Too often, Christians think in false categories of personhood. They think, oh, there’s got to be some special Gospel for my neighbor who identifies as lesbian or a – a different way of approaching the Gospel for my neighbor who identifies as Muslim – or not.
You know, I mean, a big question that Christians have to ask – this was a question Ken Smith asked me 20 years ago – “Rosaria, do you believe that what is true determines what is ethical? Or do you believe that what is ethical will determine what is true?”
We are all image-bearers of the holy God – every single person. I don’t care what category you have slapped onto yourself. There’s only a few that are going to survive eternity. We know the word of God will survive eternity, so we want to make sure that our neighbors, who might never hear it elsewhere will hear it from us.
But we also know that our gendered bodies will be in eternity in one way or another. You will be male or female in the New Jerusalem or, God forbid, you will be male or female in hell.
Rosaria: And so, you know, the world we live in has created all these false notions of personhood. And, you know, it’s the Christian neighbor who can call out the image-bearing of a holy God that each and every human being does.
But here’s what we need to also remember – life is hard. And some people have one cross to bear, and others have 10. So rather than pretending that the Christian life is democratic, why don’t we just work hard to roll up our sleeves and help carry some of those crosses? But we can’t do it until they – we know what they are.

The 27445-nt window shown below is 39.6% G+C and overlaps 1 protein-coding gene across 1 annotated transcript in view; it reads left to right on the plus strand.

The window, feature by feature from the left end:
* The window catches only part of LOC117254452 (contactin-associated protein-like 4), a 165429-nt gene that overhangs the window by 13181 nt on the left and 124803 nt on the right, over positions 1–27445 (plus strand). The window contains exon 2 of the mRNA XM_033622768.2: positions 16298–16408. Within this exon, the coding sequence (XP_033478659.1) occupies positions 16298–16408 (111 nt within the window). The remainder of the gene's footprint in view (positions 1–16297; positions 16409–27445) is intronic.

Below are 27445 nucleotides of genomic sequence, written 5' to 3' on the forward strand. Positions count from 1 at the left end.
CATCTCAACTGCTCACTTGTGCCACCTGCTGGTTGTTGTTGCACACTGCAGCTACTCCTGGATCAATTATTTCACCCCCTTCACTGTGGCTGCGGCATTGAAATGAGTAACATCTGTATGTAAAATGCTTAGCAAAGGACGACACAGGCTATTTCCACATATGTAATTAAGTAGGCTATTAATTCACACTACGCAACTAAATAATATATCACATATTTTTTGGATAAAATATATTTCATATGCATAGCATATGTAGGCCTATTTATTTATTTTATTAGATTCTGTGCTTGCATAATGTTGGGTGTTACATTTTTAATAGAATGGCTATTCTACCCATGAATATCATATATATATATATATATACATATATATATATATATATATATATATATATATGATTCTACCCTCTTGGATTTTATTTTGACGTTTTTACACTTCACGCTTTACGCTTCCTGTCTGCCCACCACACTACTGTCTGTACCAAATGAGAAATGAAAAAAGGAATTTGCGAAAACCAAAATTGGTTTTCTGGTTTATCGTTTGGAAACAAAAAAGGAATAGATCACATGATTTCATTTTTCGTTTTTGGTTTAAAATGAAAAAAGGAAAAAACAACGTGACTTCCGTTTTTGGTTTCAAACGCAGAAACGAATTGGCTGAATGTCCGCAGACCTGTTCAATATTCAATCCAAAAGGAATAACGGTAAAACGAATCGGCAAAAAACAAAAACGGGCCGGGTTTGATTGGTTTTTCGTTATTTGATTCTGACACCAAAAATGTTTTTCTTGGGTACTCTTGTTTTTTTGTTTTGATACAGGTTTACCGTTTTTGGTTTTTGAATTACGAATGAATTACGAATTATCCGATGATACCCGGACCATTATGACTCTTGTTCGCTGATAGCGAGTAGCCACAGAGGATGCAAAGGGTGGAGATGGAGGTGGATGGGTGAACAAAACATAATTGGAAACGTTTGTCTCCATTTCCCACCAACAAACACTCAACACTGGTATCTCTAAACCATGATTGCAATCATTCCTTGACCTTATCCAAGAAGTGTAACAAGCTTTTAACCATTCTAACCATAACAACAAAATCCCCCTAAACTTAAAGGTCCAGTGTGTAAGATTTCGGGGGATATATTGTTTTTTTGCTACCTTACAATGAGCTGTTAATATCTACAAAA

Jim: Well, and here’s the issue with that – it’s hard work.
Jim: You know, and this, uh, Scripture that comes to my mind, Rosaria, is, uh, you know, do these good deeds so that they’ll honor your father in heaven. It doesn’t say, “Say these good words.”
Rosaria: That’s right.
Jim: Do these good…
Jim: …Deeds because through those deeds, someone’s heart typically is opened. Even the most crusty of hearts…
Jim: …is opened in that way because they see what’s real.
Rosaria: That’s right.
Jim: When somebody’s willing to do the word…
Rosaria: That’s right.
Jim: …Um, it…
Rosaria: That’s right.
Jim: …Changes the relationship, doesn’t it?
Rosaria: Yes. And what we’re talking specifically about is the way table fellowship does that – that these aren’t just good deeds of changing – I mean, it’s good to change a tire – a flat tire. I personally don’t know how to do that, so you really don’t want my help.
Jim: But helping neighbors and…
Rosaria: …But helping…
Jim: …You know.
Rosaria: …Neighbors, those are very good things. But – but to gather nightly at the table, um, that – that has the thumbprint of Jesus all over it.
You know, have you ever wondered – I – I’ve often wondered in Luke 7, how it is that Mary, this woman of the streets, wanders into this dinner party? (Laughter) And the next thing you know, she’s at Jesus’ feet – oil, tears, loose hair. I mean, I’ve thrown a lot – I do hospitality every night. I’ve never had…
John: Have any – anything like that (laughter).
Rosaria: …A party crasher like that.
Jim: Something like that.